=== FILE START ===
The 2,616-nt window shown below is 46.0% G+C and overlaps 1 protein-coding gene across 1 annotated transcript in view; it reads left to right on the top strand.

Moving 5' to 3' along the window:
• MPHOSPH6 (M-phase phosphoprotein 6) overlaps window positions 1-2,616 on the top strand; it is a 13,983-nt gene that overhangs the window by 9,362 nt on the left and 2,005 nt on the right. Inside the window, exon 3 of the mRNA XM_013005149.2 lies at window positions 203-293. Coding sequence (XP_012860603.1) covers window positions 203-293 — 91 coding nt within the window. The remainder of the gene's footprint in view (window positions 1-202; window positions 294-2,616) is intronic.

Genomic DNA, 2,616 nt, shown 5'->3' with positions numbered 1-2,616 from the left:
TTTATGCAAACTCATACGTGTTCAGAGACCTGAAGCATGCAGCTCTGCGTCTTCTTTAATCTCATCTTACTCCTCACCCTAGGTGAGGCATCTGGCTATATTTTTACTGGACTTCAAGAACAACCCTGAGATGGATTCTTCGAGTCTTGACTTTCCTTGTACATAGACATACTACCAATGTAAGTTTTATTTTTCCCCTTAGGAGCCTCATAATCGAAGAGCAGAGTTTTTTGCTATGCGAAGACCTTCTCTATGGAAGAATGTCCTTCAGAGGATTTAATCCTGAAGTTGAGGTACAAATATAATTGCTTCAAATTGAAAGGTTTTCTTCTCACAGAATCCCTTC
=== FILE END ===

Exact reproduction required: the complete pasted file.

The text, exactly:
The 2,616-nt window shown below is 46.0% G+C and overlaps 1 protein-coding gene across 1 annotated transcript in view; it reads left to right on the top strand.

Moving 5' to 3' along the window:
• MPHOSPH6 (M-phase phosphoprotein 6) overlaps window positions 1-2,616 on the top strand; it is a 13,983-nt gene that overhangs the window by 9,362 nt on the left and 2,005 nt on the right. Inside the window, exon 3 of the mRNA XM_013005149.2 lies at window positions 203-293. Coding sequence (XP_012860603.1) covers window positions 203-293 — 91 coding nt within the window. The remainder of the gene's footprint in view (window positions 1-202; window positions 294-2,616) is intronic.

Genomic DNA, 2,616 nt, shown 5'->3' with positions numbered 1-2,616 from the left:
TTTATGCAAACTCATACGTGTTCAGAGACCTGAAGCATGCAGCTCTGCGTCTTCTTTAATCTCATCTTACTCCTCACCCTAGGTGAGGCATCTGGCTATATTTTTACTGGACTTCAAGAACAACCCTGAGATGGATTCTTCGAGTCTTGACTTTCCTTGTACATAGACATACTACCAATGTAAGTTTTATTTTTCCCCTTAGGAGCCTCATAATCGAAGAGCAGAGTTTTTTGCTATGCGAAGACCTTCTCTATGGAAGAATGTCCTTCAGAGGATTTAATCCTGAAGTTGAGGTACAAATATAATTGCTTCAAATTGAAAGGTTTTCTTCTCACAGAATCCCTTC